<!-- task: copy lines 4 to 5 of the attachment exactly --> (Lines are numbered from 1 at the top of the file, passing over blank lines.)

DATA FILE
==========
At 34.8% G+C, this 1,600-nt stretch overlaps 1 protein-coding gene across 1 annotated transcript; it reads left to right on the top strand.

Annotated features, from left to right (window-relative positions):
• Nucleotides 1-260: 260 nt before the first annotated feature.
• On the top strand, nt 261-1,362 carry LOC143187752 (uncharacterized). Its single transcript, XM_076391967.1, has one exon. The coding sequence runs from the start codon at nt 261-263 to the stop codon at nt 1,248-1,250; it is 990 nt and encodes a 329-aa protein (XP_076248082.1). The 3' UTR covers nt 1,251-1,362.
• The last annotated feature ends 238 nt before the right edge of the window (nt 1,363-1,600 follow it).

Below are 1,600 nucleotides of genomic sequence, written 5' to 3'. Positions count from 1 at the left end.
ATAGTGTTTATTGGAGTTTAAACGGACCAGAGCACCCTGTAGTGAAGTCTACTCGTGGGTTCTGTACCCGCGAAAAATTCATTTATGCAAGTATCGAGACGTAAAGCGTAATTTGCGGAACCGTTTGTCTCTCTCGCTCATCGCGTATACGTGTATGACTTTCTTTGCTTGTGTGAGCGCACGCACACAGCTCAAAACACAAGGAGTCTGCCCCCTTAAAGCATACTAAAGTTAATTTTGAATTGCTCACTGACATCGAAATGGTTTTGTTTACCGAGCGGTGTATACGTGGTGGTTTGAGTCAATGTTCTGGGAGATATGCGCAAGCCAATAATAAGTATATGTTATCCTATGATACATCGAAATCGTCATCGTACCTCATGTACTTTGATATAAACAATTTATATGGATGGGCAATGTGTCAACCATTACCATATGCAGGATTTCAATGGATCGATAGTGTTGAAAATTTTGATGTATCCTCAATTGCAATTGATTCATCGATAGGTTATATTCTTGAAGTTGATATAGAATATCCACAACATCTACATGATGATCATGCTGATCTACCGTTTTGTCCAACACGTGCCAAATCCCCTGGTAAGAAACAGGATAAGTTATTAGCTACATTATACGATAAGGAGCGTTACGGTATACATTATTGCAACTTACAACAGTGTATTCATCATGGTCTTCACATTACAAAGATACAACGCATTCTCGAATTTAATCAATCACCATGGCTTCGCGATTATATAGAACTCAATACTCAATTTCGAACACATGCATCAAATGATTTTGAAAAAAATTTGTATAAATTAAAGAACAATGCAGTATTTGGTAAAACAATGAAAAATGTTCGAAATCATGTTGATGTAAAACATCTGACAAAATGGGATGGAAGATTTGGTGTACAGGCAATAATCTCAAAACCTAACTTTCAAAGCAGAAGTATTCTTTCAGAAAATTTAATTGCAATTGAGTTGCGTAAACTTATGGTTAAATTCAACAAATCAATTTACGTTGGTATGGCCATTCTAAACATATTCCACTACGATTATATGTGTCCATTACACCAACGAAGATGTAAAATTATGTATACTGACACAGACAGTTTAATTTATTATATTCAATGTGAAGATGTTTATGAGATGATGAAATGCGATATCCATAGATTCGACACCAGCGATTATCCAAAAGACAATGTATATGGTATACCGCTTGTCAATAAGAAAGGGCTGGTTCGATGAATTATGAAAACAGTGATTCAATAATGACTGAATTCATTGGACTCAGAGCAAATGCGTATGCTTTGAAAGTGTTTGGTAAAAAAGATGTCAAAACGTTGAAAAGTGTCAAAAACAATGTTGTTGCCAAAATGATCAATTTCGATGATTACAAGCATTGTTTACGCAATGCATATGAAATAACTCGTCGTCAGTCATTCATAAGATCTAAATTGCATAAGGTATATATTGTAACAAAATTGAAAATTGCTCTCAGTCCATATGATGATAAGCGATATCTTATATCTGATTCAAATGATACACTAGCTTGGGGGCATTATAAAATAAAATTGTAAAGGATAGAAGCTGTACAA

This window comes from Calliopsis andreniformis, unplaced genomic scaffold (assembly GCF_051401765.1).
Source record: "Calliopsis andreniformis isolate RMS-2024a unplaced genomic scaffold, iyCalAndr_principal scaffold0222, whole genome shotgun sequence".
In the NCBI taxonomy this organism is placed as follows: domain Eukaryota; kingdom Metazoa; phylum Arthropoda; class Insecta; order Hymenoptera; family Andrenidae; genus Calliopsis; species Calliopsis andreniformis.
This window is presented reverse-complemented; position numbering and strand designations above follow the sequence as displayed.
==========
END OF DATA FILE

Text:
• On the top strand, nt 261-1,362 carry LOC143187752 (uncharacterized). Its single transcript, XM_076391967.1, has one exon. The coding sequence runs from the start codon at nt 261-263 to the stop codon at nt 1,248-1,250; it is 990 nt and encodes a 329-aa protein (XP_076248082.1). The 3' UTR covers nt 1,251-1,362.
• The last annotated feature ends 238 nt before the right edge of the window (nt 1,363-1,600 follow it).